Data Protection

BREXIT, EU GDPR & the Data Protection Act 1998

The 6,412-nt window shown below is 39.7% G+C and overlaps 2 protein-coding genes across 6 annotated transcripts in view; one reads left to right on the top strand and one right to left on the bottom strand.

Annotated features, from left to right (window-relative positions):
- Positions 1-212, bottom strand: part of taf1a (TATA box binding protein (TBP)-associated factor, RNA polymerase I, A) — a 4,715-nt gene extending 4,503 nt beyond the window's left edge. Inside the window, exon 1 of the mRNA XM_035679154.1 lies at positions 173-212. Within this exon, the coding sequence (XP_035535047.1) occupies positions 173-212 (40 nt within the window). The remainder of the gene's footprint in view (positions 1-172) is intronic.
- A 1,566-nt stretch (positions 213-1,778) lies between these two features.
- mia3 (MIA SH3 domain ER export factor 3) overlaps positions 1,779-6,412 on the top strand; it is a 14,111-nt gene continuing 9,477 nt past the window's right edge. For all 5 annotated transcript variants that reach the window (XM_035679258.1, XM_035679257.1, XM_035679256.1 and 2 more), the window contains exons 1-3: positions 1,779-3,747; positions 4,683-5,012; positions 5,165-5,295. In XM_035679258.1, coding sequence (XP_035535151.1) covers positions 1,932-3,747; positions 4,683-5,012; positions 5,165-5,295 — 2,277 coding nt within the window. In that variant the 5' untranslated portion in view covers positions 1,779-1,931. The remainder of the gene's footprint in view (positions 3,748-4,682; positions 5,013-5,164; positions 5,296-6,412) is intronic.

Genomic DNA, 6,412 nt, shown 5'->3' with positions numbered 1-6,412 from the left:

Following BREXIT some may have thought we could avoid the upcoming EU General Data Protection Regulations (GDPR) but that is essentially not the case. If we want to continue with a close as possible business relationship with our EU friends then we need to comply with their expectations on data protection. The good news is that EU GDPR effectively builds on the requirements of our own Data Protection Act 1998 which we should already be complying with. Furthermore, if organisations are also following best practice as advised by the ICO (Information Commissioner’s Office) (for example around Privacy Impact Assessments) then they are in a good position for the upcoming EU GDPR (which comes into force 2018). It is worth refreshing on the key principles within the current Data Protection Act 1998 as they are fundamental to good data governance. Some key points on the 8 principles: Principle 1: Personal Data must be processed fairly and lawfully (with certain condition(s) met, more onerous with regards sensitive data). Fair processing or privacy/ data protection notices are a key part of this principle (and are what one typically sees on the internet when one divulges their personal data for online shopping purposes). These should include the requester’s identity, purposes, etc. Consent should be informed and voluntary. Principle 2: Personal data must be processed for lawful purposes, e.g. not for criminal activity! Principle 3: Personal data obtained and kept must be adequate, relevant and not excessive. E.g. asking someone their shoe size when booking a hotel room would seem irrelevant :) Principle 4: Personal Data must be accurate and where necessary up to date. Organisations must take reasonable steps on this e.g. sending out data verification requests to data subjects periodically. Principle 5: Personal data must not be kept longer than necessary. Organisations must make a careful assessment on this. Principle 6: The various rights of data subjects as prescribed by the Act must be complied with, e.g. the rights of data subjects to see the data held on them etc. Principle 7: This is a very broad and important one: it is ensuring appropriate technical and organisational measures are taken against unauthorised or unlawful processing of personal data and against accidental loss or destruction of, or damage to, personal data. From the technical side a whole range of measures need to be taken ranging from back-up & disaster recovery to strong access controls etc. Training is a key organisational measure. This area also links in with the hot topic of cyber security considering how many data breaches have been due to hacking, so organisations need to take an appropriate risk based approach in this regard. Principle 8: Finally, personal data is not transferred outside the EEA unless there is adequate protection for the rights and freedoms of data subjects – there is an EC safe list of countries but for those not on that list other sufficient measures need to be in place. Building on this the EU GDPR makes some key stipulations including but not limited to: • Larger territorial scope will apply to (i) data controllers and processors established in the EU that process personal data; and (ii) controllers and processors not based in the EU who target individuals who are in the EU • GDPR introduces new explicit principle of accountability – controllers must ensure compliance • GDPR introduces direct statutory obligations for processors including (i) appointment of a Data Protection Officer; and (ii) breach notification – duty to notify controller without undue delay • Expanded definitions/ new concepts – a) Personal data – GDPR clarifies location data, genetic data, online identifiers and technology identifiers are personal data; b) Pseudonymous data – defined as data that does not allow identification of individuals without additional information and is kept separate; c) Anonymised data – not within scope of GDPR; d) Profiling – automated processing of personal data used to evaluate an individual’s ‘personal aspects’ • Minors – Consent must be obtained from parents when personal data is collected from minors below the age of 16 • Data Subject Rights – GDPR maintains existing rights (right to be informed, right to access and rectify data, right to object to the processing) and expands or introduces new rights: right to erasure (and right to be forgotten); right to restrict the processing of personal data; and right to the portability of data • Privacy by Design/ Privacy by Default – GDPR introduces new concepts of ‘privacy by design’ and ‘privacy by default’ • Data Protection Impact Assessments – Controller must carry out a data protection impact assessment prior to processing data where the processing is likely to result in a high risk for the rights/ freedoms of individuals due to (i) the use of new technologies; and (ii) the nature, scope, context and purposes of processing • Data Breach notification – GDPR introduces an obligation to notify personal data breaches: (i) to the supervisory authority within 72 hours; and (ii) to affected individuals without undue delay (where likely to result in a high risk to such individuals) There is a lot of terminology when it comes to data protection law and the ICO have a very good glossary which can be found here: https://ico.org.uk/for-organisations/guide-to-data-protection/key-definitions/
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